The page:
However, I fear that personal experience (mine most of all) and anecdote are insufficient to judge the overall situation; and a demonstrably mistaken presumption of journalistic ignorance is an unhelpful approach.
Claims of rebel looting of antiquities bear little resemblance to ‘the reality’ King is ‘hearing about’: ‘this is mostly a mixture of pro-Assad regime propaganda and speculation by cultural property management agencies… My experience is also that the people selling antiquities, or trying to, are from the Assad regime.’
Barford questions ‘to what extent is this [rebel-organised antiquities looting] propaganda being fed to journalists by the state to discredit the rebels against its authority?
Barford’s distrusted ‘stories written by reporters in far off lands‘ seem to have been written by the Jordan Times‘ (Jordan-based) editor Taylor Luck (@Taylor_Luck); if he included last year’s stories, they would also have been written by Time‘s Lebanon-based correspondents Aryn Baker (@arynebaker) and Majdal Anjar (@MajdalAnjar), and NBC News’ (presumably US-based) online editor Ian Johnston (@IJohnstonNBC). Jordan and Lebanon, at least, are not far-away lands. Moreover, they are key markets and transit points for the trade in Syrian antiquities, so they’re actually quite good places to investigate that trade.
Formally, the Free Syrian Army (FSA) is committed to cultural property protection. An FSA spokesperson, Louay al-Moqdad, told Baker and Anjar that ‘there are people [rebels] who loot, but they work alone. If that is how they buy weapons to fight, we can’t control them.”‘ That may well be true.
However, individual ‘rebel leaders’ have repeatedly and independently ‘defend[ed] their participation in the illegal antiquities trade, deeming it a vital source of funding to sustain their uprising‘.
A rebel, Jihad Abu Saoud, told Luck: ‘Some days we are fighters; others we are archaeologists.’ An FSA coordinator and “excavation” overseer, Abu Mohammed Hamad, told Luck that it was within their ‘right to use whatever resources [they could] find‘ to fund their fight against the Assad regime’s military forces. A rebel smuggling overseer, Abu Majed, commented: ‘People may judge us and call us thieves…. But sometimes you have to sacrifice the past in order to secure the future.’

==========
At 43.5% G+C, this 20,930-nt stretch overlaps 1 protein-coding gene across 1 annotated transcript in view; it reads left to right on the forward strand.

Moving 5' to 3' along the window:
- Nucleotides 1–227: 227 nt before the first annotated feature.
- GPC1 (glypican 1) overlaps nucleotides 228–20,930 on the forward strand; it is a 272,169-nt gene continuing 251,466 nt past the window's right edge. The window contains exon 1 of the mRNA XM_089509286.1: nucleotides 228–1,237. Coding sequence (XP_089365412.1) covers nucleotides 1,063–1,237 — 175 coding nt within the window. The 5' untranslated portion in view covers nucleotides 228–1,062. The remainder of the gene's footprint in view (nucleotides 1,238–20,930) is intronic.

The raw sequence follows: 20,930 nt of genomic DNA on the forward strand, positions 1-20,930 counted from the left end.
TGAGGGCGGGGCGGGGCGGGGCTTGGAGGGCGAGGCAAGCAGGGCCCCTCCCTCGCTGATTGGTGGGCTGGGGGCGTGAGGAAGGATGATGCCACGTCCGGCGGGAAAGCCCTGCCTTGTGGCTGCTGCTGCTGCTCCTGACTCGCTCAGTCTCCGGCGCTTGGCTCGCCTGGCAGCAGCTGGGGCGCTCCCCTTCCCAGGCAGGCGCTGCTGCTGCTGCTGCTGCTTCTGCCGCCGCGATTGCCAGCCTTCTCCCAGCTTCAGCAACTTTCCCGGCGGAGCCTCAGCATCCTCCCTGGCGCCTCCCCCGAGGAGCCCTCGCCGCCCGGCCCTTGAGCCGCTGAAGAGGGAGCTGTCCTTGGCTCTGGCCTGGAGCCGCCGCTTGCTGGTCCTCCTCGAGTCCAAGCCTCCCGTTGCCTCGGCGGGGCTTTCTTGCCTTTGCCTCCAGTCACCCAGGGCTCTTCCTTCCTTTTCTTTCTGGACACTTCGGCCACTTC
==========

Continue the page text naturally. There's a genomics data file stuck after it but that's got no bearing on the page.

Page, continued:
‘Syrian rebels’ told Luck about the ‘excavation teams’ that dug for easily-sold, portable antiquities, and their markets/transit points in Jordan, Turkey and Lebanon. FSA ‘rebels and Jordanian security sources’ told Luck about the presence of smugglers (and quantity of smuggled goods) amongst refugees. And Syrian rebels and Jordanian merchants, including Amman-based antiquities dealer Mohammed Khalil, affirmed the availability of Syrian artefacts on the Jordanian market.
Amman-based Jordanian antiquities merchant “Ahmed” showed Luck his “own” looted/stolen Syrian artifacts and relayed the second-hand information from an Amman-based Syrian antiquities dealer that he bought Syrian antiquities from refugee families.
A pseudonymous ‘small-time’ multi-commodity smuggler, Abu Khaled, told Baker and Anjar that he and other smugglers ‘buy antiquities cheap, and then sell weapons expensively…. The rebels need weapons, and antiquities are an easy way to buy them.’
Rebels incriminate themselves, and impartial sources incriminate both rebels and regime
A pseudonymous antiquities smuggler, Abu Jabbar, told Baker and Anjar that he had ‘bought looted items from both sides. “Even the regime is dealing with antiquities, because they are collapsing economically. They need cash money to pay the shabiha [hired thugs].”‘
So, the information concerning rebel (and regime) activities has been repeatedly confirmed by different journalists in different places each with multiple sources. Many of the sources are on the ground in the conflict zone (at least some of the time); many of the sources are non-partisan; and many of the sources incriminate themselves rather than their enemies. Both rebel fighters and regime elements are trading in illicit antiquities.
Ebbs and flows in information
Within and between communities, there are interesting – and sometimes disturbing – ebbs and flows in information. Since social media provide an (electronic) paper trail, it is possible to show not just that people pull acceptable/convenient strands out of the fabric of a story, but how people choose those strands. It is possible to identify not only key amplifiers of messages, but also key gatekeepers. The story of looting in Syria provides a tiny example.
My tweets critical of the Assad regime were repeatedly considered newsworthy; one was even scraped twice. But my note that ‘rebel looters/smugglers [had] “confessed” to fighting-funding looting’ was only retweeted once and was actively not scraped.